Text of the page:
"If you want to read a blog to get a sense of what is going on in Hong Kong these days or a blog that would tell you what life was like living in colonial Hong Kong, this blog, WALTER'S BLOG, fits the bill." Hong Kong Blog Review
I recently gained access to a declassified ‘Top Secret’ paper detailing the probable nuclear targets for the Soviet Union in the United Kingdom. The 1972 assessment is chilling reading. As a kid, I fretted over a nuclear war especially after watching the movie ‘The War Game’. And yet nothing can prepare you for what these papers stated may happen.
The Soviet approach called for an ‘overkill’ strike with an overwhelming crippling attack. Submarine's start the onslaught, giving little warning. A salvo of land-based ballistic missiles follows.
The British planners anticipated an initial strike of 150 nuclear warheads on UK targets. These are a mix of airburst and ground attacks in the range of two to five megatons. Before this hell rains down, a series of high-yield airburst in the upper atmosphere knocks out all communications and unshielded electronic kit. The national grid fails. Telephone systems stop, as would water pumping. Hospitals grind to a halt, factories shut-down, and food distribution ends.
In the modern context, all the computers that run our daily existence go down in an instant. You can’t move, access money or do anything. Suddenly you are back in the dark ages, without the skill-set for that time. Meanwhile, if they’d had a warning, most of the government are deep underground
Military targets face an onslaught of multiple ground bursts aimed at taking out underground structures. Meanwhile, all primary and secondary urban centres could expect airbursts in the two to five megatons range.
Using the data in the report and this modelling tool, I’ve assessed the impact on my 1972 location. At that time I lived on the north-eastern side of Hull. What I didn’t realise is number of missiles heading my way.
The tool asks users to choose the target, megatonnage and whether the blast takes place at the surface or in the air. A surface blast aims at bunkers below ground, and the radiation fallout is more significant. An explosion in the air affects a larger geographic area.
Some 25 km to the east of my 1972 home is Patrington, a quiet market town on the plain of Holderness. It's low rural country that hides a secret. Buried deep under the fertile fields is the RAF’s primary underground radar facility. Designated RAF Bempton, the planners, expected this to get hit in the first wave with at least two ground bursts in the two to five megaton range. Modelling a hit by Soviet SS 4 missile with a yield of 2.4 megatons, the devastation is as follows.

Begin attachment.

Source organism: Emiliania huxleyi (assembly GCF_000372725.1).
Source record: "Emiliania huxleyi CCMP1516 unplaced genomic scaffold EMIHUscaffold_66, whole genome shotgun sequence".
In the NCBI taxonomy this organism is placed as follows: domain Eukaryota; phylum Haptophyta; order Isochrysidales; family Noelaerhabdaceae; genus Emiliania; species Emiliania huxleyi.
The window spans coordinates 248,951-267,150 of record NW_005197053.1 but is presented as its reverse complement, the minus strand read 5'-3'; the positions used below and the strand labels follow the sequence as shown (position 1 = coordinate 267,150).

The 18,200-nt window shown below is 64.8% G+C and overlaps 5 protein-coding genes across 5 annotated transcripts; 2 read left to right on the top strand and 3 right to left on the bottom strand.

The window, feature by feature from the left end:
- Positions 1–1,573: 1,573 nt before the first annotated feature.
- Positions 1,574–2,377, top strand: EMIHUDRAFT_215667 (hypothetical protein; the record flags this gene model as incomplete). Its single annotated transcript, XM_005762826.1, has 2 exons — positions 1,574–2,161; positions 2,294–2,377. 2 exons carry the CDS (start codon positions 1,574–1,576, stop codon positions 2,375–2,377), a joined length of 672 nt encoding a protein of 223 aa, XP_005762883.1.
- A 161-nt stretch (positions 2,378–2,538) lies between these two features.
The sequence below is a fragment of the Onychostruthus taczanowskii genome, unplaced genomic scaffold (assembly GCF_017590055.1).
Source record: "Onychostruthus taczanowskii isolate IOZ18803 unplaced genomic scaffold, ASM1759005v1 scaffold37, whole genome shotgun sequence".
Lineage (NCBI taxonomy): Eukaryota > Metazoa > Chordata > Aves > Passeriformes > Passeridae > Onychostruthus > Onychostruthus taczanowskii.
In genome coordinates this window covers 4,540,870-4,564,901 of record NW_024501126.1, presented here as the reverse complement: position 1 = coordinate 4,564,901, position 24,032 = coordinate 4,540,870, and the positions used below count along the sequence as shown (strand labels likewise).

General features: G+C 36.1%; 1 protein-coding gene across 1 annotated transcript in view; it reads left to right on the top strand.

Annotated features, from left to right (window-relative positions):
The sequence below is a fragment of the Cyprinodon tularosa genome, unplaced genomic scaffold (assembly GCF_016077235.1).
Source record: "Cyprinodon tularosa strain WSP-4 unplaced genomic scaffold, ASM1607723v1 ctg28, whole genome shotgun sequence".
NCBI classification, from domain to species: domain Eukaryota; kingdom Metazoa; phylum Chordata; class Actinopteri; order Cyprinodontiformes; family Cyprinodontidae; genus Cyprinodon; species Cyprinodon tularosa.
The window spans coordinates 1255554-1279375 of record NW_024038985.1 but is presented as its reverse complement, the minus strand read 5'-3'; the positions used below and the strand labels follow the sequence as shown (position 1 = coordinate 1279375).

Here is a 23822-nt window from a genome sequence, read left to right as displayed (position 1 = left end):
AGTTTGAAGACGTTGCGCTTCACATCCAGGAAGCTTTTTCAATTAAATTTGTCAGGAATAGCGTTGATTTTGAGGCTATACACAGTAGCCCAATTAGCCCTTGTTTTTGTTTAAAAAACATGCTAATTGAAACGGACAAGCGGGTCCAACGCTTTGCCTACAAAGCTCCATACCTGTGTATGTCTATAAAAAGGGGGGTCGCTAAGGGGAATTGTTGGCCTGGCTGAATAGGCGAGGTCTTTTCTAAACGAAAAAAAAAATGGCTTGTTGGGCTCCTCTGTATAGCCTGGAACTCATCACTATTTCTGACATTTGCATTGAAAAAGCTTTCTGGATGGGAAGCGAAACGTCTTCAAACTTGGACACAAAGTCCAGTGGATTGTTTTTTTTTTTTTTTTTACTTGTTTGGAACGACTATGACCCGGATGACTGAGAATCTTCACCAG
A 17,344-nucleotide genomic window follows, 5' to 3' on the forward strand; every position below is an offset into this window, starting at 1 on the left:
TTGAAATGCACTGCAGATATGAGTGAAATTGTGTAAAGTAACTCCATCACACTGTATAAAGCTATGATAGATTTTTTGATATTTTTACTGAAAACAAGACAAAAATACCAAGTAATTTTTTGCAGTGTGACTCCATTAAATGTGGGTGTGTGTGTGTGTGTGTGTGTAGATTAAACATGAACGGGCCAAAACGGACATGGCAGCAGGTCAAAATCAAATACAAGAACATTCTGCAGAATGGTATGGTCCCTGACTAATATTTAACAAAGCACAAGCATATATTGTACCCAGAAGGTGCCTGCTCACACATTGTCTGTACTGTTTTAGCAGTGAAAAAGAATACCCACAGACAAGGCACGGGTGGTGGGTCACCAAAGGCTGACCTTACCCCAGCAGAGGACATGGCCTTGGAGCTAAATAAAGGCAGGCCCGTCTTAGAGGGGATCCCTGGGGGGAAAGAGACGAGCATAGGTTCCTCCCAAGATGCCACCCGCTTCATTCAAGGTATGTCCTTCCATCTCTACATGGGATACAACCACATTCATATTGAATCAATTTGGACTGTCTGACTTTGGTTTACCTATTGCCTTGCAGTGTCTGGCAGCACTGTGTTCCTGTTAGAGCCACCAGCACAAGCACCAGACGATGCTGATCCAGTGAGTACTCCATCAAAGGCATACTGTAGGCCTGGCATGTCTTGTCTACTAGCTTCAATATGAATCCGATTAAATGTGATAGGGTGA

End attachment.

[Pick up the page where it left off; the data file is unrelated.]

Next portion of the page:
With a sparse population, the initial death toll is an estimated 8,900, although 68,200 would sustain life-threatening injuries. The blast would reach the eastern edge of Hull 20 km away smashing windows and bring down weaker structures. Adjacent villages burst into flames.
A hit on Patrington would ignite fires in the massive petrochemical facilities at Immingham and Saltend. Without the power to pump water, these fires burn unchecked.
Ground bursts produce more fallout as the debris goes skyward. With the prevailing west wind, this drifts out over the North Sea towards Holland.
Simultaneously Hull receives an airburst over the docks. Again assuming an SS 4 missile with a 2.4 megaton warhead, then 213,800 die instantly, and 121,300 sustain serious injuries. The city centre and its surroundings are flattened, while the damage reaches as far as Beverley.
Other potential targets in the vicinity are York, RAF Leconfield near Beverley and RAF Staxton Wold above Bridlington. Even if you survived the initial explosions, the winds carry radiation from targets to the west. Manchester, Leeds, Sheffield and Liverpool are all on the list.
Further south, London is a special target. The horror visited on the capital is beyond words. At least three air-bursts and four ground-bursts ignite everything from Basildon to Slough. Calculating the damage is dependent on many variables. These include the height of weapon detonation, time of day and weather.
Yet, it’s safe to say that at least four million Londoners perish in the initial fireballs. Another six million will die within days from burns, impact injuries and lack of primary medical care.
Hospitals, schools, homes, police stations - all gone. The very architecture of our current existence smashed and burned. We’re back to the bottom of Maslow's hierarchy of needs. The scramble for food and water will consume us. Besides the physical injuries, the psychological impact is unfathomable.
We revert to base instincts, stripping away the veneer of humanity and civilisation. I recall Mr Howes my English teacher at junior school asserting he’d want to go in the first flash. At the time I didn’t comprehend his sentiment. Now I embrace it.
The scenario envisaged in the paper sees a complete collapse of UK's infrastructure. It heralds deprivations on a massive scale for decades. Those incinerated are the lucky ones. Survivors hang on to a subsistence existence in a highly irradiated environment. The Royal United Services Institute asserts the result of nuclear war would be so devastating that there is no way of facilitating a humanitarian response. In short, it’s back to the dark ages.
It didn't happen, but the threat is still there. If it happens, the survivors will envy the dead. Have a nice day.
Walter De Havilland was one of the last of the colonial coppers. He served 35 years in the Royal Hong Kong Police and Hong Kong Police Force. He's long retired.